Supreme Court to Hear Appeal of Connecticut v. American Electric Power


The Supreme Court of the United States has granted certiorari in the Second Circuit's Connecticut v. American Electric Power decision, which allowed federal common law nuisance claims to proceed against several utilities because of their greenhouse gas emissions. Among the issues raised are whether federal environmental programs now preempt the field and whether the case should be dismissed under the political question doctrine or on standing grounds.

In Spring 2011 the Supreme Court of the United States will hear an appeal of State of Connecticut v. American Electric Power Co., 582 F.3d 309 (2d Cir. 2009), which determined that eight states, as well as New York City and three environmental land trusts, could bring federal common law nuisance claims against six electric power corporations. The claims were intended to cap and then reduce carbon dioxide emissions from what were alleged to be the five largest emitters of carbon dioxide in the United States, with fossil fuel-fired power plants in 20 states. The Second Circuit reversed a lower court decision dismissing the lawsuit under the political question doctrine, i.e., that claims which present non-justiciable political questions cannot be decided by the judiciary.

Please see full article below for more information.

LOADING PDF: If there are any problems, click here to download the file.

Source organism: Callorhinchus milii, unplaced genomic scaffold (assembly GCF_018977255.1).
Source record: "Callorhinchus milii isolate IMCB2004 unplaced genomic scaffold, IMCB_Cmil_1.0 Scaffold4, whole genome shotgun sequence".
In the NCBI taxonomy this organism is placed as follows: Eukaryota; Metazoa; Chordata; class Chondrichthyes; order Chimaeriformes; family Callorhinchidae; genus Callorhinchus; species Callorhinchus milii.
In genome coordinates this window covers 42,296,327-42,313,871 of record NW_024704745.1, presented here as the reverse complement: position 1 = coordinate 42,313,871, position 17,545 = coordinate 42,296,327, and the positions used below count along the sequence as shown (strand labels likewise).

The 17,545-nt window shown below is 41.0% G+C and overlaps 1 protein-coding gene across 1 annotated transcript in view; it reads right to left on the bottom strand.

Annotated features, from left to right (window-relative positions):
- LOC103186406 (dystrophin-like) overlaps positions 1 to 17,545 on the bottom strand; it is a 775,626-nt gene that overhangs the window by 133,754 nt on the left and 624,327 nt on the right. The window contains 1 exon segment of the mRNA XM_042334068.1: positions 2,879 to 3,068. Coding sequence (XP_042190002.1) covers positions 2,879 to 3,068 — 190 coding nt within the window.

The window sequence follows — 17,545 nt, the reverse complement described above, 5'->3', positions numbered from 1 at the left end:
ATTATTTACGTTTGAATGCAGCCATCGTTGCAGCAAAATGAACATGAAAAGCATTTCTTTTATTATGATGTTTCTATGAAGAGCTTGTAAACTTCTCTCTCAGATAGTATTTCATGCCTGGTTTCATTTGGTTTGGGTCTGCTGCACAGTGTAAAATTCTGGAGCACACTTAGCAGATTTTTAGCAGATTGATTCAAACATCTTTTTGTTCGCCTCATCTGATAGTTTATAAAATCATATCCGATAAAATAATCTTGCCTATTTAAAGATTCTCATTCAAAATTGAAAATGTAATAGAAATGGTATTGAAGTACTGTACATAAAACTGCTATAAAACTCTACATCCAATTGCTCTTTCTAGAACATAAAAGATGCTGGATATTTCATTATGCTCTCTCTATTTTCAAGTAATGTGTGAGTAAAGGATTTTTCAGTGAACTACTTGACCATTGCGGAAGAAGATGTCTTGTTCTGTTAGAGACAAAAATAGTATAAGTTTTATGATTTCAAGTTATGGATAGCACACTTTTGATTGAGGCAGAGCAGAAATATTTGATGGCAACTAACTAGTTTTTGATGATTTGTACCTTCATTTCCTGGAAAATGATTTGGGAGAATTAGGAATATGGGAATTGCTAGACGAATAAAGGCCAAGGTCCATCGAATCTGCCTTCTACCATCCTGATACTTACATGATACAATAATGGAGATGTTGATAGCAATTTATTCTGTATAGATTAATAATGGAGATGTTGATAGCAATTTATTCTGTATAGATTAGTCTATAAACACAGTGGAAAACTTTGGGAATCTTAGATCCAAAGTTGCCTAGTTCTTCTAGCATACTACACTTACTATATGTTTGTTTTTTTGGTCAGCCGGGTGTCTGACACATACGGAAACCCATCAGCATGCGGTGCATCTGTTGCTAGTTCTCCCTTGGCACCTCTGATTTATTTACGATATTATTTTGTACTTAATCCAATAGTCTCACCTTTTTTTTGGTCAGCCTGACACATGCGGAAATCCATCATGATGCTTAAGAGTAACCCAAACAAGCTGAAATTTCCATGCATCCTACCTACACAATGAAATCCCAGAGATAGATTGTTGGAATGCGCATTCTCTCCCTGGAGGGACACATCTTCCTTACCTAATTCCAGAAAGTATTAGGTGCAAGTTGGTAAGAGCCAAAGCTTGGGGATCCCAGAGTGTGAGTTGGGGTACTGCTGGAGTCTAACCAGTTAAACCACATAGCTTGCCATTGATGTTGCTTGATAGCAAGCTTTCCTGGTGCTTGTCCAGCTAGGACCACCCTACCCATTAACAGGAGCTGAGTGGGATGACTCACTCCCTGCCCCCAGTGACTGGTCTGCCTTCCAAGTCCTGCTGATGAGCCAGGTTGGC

DISCLAIMER: Because of the generality of this update, the information provided herein may not be applicable in all situations and should not be acted upon without specific legal advice based on particular situations.

© McDermott Will & Emery | Attorney Advertising

Written by:


McDermott Will & Emery on:

Readers' Choice 2017
Reporters on Deadline

"My best business intelligence, in one easy email…"

Your first step to building a free, personalized, morning email brief covering pertinent authors and topics on JD Supra:

Sign up to create your digest using LinkedIn*

*By using the service, you signify your acceptance of JD Supra's Privacy Policy.

Already signed up? Log in here

*With LinkedIn, you don't need to create a separate login to manage your free JD Supra account, and we can make suggestions based on your needs and interests. We will not post anything on LinkedIn in your name. Or, sign up using your email address.